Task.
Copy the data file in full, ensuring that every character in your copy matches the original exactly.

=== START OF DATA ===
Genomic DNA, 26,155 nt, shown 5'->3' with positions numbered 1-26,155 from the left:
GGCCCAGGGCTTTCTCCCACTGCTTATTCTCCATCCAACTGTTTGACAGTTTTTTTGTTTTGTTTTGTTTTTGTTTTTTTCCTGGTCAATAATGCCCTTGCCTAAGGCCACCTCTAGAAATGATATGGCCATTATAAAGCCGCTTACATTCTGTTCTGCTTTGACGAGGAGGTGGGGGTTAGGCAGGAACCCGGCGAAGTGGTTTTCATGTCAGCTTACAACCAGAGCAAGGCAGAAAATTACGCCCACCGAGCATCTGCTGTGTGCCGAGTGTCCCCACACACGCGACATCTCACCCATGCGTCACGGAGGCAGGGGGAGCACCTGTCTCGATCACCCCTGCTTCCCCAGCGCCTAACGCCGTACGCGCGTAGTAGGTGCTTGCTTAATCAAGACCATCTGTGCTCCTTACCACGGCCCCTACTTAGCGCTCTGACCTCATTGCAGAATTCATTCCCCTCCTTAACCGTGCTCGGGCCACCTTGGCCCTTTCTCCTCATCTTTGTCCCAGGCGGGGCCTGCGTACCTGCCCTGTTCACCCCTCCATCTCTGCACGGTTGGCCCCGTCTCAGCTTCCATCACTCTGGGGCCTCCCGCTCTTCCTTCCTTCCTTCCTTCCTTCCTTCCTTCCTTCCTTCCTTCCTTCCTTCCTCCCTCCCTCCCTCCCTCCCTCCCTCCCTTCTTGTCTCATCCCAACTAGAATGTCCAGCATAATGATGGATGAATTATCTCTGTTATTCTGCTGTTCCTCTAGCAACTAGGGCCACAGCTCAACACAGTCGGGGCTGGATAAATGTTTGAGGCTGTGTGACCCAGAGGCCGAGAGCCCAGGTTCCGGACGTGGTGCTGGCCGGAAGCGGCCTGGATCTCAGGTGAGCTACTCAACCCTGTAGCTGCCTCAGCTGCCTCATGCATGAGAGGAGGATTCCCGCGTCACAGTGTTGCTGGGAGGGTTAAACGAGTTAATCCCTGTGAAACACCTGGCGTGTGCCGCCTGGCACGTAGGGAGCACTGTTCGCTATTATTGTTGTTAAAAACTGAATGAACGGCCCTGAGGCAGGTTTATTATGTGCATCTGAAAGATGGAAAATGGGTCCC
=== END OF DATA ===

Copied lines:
Genomic DNA, 26,155 nt, shown 5'->3' with positions numbered 1-26,155 from the left:
GGCCCAGGGCTTTCTCCCACTGCTTATTCTCCATCCAACTGTTTGACAGTTTTTTTGTTTTGTTTTGTTTTTGTTTTTTTCCTGGTCAATAATGCCCTTGCCTAAGGCCACCTCTAGAAATGATATGGCCATTATAAAGCCGCTTACATTCTGTTCTGCTTTGACGAGGAGGTGGGGGTTAGGCAGGAACCCGGCGAAGTGGTTTTCATGTCAGCTTACAACCAGAGCAAGGCAGAAAATTACGCCCACCGAGCATCTGCTGTGTGCCGAGTGTCCCCACACACGCGACATCTCACCCATGCGTCACGGAGGCAGGGGGAGCACCTGTCTCGATCACCCCTGCTTCCCCAGCGCCTAACGCCGTACGCGCGTAGTAGGTGCTTGCTTAATCAAGACCATCTGTGCTCCTTACCACGGCCCCTACTTAGCGCTCTGACCTCATTGCAGAATTCATTCCCCTCCTTAACCGTGCTCGGGCCACCTTGGCCCTTTCTCCTCATCTTTGTCCCAGGCGGGGCCTGCGTACCTGCCCTGTTCACCCCTCCATCTCTGCACGGTTGGCCCCGTCTCAGCTTCCATCACTCTGGGGCCTCCCGCTCTTCCTTCCTTCCTTCCTTCCTTCCTTCCTTCCTTCCTTCCTTCCTTCCTTCCTCCCTCCCTCCCTCCCTCCCTCCCTCCCTTCTTGTCTCATCCCAACTAGAATGTCCAGCATAATGATGGATGAATTATCTCTGTTATTCTGCTGTTCCTCTAGCAACTAGGGCCACAGCTCAACACAGTCGGGGCTGGATAAATGTTTGAGGCTGTGTGACCCAGAGGCCGAGAGCCCAGGTTCCGGACGTGGTGCTGGCCGGAAGCGGCCTGGATCTCAGGTGAGCTACTCAACCCTGTAGCTGCCTCAGCTGCCTCATGCATGAGAGGAGGATTCCCGCGTCACAGTGTTGCTGGGAGGGTTAAACGAGTTAATCCCTGTGAAACACCTGGCGTGTGCCGCCTGGCACGTAGGGAGCACTGTTCGCTATTATTGTTGTTAAAAACTGAATGAACGGCCCTGAGGCAGGTTTATTATGTGCATCTGAAAGATGGAAAATGGGTCCC